Hospitals, surgeries and shelters are not providing sanitary products for homeless people, despite the huge mobilisation for low income women’s right in the last few years.
Women’s services manager for the charity Spires, Pamela Mhlophe, is concerned about the current situation: “In this moment, with NHS cutting down on many services, I don’t think they will tackle this problem too,“ she said to Westminster World. ”Private citizens and companies are helping through donations, but it should be a public issue.”
Homeless women are used to living a dangerous life, full of risks, but it becomes much more difficult when they have their period. Besides finding food, a job and a place to stay, they have to look for a private toilet to wash themselves and, most importantly, find access to sanitary towels.
Patricia told us her experience of having her period without access to sanitary products:
Three years ago, the campaign #TheHomelessPeriod raised awareness on this issue and a petition collected over 110,000 signatures to ask public bodies to give charities an allowance to buy sanitary products. The topic was raised in parliament last December, but unfortunately, they haven’t addressed this problem yet.
Homeless women in the UK
According to the last report of the charity Shelter, there are 307,000 homeless people in the UK, or one in every 200. Among them, 29 per cent are women, according to the Homeless Health Needs Audit (2015).
However, it is very difficult to collect data on homelessness, since many people sleeping rough do not appear in official statistics at all in a phenomenon known as “hidden homelessness”. Usually figures are an underestimate and charities are denouncing the inaccuracy of this kind of statistics.
Patricia also explained to Westminster World how vulnerable homeless women are:
Risks for physical and mental health
Without sanitary towels, a woman’s dignity is under threat. According to #TheHomelessPeriod campaign, some homeless women are forced to use ripped up cloths, old clothes or toilet roll from public toilets, or make just a few towels last the entire length of their period. This can cause infection and seriously harm their physical health.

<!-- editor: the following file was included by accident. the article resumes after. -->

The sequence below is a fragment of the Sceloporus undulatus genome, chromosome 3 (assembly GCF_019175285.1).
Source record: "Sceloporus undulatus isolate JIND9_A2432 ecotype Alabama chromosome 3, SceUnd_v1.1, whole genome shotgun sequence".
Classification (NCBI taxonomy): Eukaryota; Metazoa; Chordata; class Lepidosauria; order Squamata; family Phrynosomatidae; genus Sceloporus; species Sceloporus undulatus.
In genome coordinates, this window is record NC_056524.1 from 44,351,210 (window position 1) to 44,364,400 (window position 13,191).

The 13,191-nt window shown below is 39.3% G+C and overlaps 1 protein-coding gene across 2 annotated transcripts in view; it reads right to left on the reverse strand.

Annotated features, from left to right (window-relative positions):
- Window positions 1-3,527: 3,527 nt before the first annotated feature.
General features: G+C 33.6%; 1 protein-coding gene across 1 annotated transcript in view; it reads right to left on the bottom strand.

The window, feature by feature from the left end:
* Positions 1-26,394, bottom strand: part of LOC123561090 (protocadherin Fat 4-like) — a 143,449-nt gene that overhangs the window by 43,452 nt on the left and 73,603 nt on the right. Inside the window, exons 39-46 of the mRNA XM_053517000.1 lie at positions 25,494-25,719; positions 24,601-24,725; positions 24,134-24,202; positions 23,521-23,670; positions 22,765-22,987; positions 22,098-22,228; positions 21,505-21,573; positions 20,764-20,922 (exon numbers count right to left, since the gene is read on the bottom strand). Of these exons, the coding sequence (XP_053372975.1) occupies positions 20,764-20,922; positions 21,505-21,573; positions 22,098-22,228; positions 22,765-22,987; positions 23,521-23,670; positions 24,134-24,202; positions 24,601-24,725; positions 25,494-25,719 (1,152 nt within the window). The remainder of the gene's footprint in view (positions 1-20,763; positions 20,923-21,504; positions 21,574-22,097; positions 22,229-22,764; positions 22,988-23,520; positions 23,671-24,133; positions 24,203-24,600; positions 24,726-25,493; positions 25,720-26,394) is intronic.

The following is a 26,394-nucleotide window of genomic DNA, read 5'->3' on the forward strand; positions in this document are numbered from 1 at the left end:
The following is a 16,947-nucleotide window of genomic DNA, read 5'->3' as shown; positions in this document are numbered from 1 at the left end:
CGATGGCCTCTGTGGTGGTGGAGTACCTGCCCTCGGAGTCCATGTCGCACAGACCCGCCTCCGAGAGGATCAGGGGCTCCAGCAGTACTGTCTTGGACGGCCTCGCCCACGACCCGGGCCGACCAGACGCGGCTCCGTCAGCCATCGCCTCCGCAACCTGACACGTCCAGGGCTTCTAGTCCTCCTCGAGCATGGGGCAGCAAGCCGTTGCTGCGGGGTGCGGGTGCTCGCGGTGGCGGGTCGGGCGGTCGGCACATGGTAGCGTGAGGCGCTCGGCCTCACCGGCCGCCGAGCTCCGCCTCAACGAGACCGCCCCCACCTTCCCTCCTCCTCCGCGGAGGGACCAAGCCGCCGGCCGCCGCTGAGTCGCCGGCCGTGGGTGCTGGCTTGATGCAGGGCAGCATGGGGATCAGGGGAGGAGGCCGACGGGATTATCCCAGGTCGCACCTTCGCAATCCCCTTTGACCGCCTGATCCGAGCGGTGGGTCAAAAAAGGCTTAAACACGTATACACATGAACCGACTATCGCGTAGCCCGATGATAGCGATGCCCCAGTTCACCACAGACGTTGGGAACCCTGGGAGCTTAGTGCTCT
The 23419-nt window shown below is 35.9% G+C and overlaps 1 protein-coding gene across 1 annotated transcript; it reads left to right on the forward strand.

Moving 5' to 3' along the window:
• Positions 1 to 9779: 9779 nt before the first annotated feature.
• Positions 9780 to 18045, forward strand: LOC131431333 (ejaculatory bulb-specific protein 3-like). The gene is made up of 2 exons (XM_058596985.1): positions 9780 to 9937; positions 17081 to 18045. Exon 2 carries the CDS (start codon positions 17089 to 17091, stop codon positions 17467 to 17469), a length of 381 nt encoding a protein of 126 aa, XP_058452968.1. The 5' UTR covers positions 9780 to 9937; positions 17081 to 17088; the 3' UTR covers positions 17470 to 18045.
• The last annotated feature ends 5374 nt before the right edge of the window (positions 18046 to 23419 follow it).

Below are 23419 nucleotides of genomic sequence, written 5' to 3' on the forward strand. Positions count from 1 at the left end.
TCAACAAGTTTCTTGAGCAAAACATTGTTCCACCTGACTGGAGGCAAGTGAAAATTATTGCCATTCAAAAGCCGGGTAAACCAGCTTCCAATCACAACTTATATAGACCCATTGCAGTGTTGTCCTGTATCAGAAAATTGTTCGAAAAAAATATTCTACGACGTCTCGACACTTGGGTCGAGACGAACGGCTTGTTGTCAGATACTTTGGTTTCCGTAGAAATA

“It is risky for their mental health too and it makes life so difficult to cope with,” Mhlophe said. “If a woman can’t find sanitary towels, the whole world would know that she’s having her period. So they have to go to places like McDonald or some private toilet where they can make themselves as decent as possible.”
Also, all women are different. Some of them have a heavy period, while others have a light period. “Can you imagine having heavy period and you do not have sanitary towels?” Mhlophe added. “You are going to use your t-shirt or your clothes to make it work. It’s quite a delicate situation, and women shouldn’t go through that.”
Taxes and high prices reduce access to sanitary products
Unfortunately, there is still a large group of women who don’t have access to sanitary towels, and since they are not exempt from tax, it is quite expensive. “Still now there are families that have no recourse to public funds, women who don’t have benefits, asylum seekers who have been refused,” Mhlophe said. “Some of them come from really poor neighbourhoods, but they are not homeless and so they are even more invisible. I think all clinics, surgeries and also schools should provide sanitary towels for free.”
That’s why campaigners are now struggling to take tax off tampons, sanitary pads and menstrual cups, arguing that “periods are no luxury, you cannot choose to menstruate,” which was stated in the online petition #EndTamponsTax. They attracted 320,089 signatures and the government has reduced the rate from 17.5 to 5 per cent.
However, sanitary products cannot escape tax entirely, because EU rules about the Common Market classify sanitary products as “non-essential, luxury” items. European ministers have already agreed to modify the rules, but the change cannot come into effect until at least 2018.
In July, Tesco announced to cut prices on 100 women’s sanitary products and pay tampon tax itself.
“Again, the private sector takes charges of services that should be guaranteed by public sector,” Mhlophe concluded.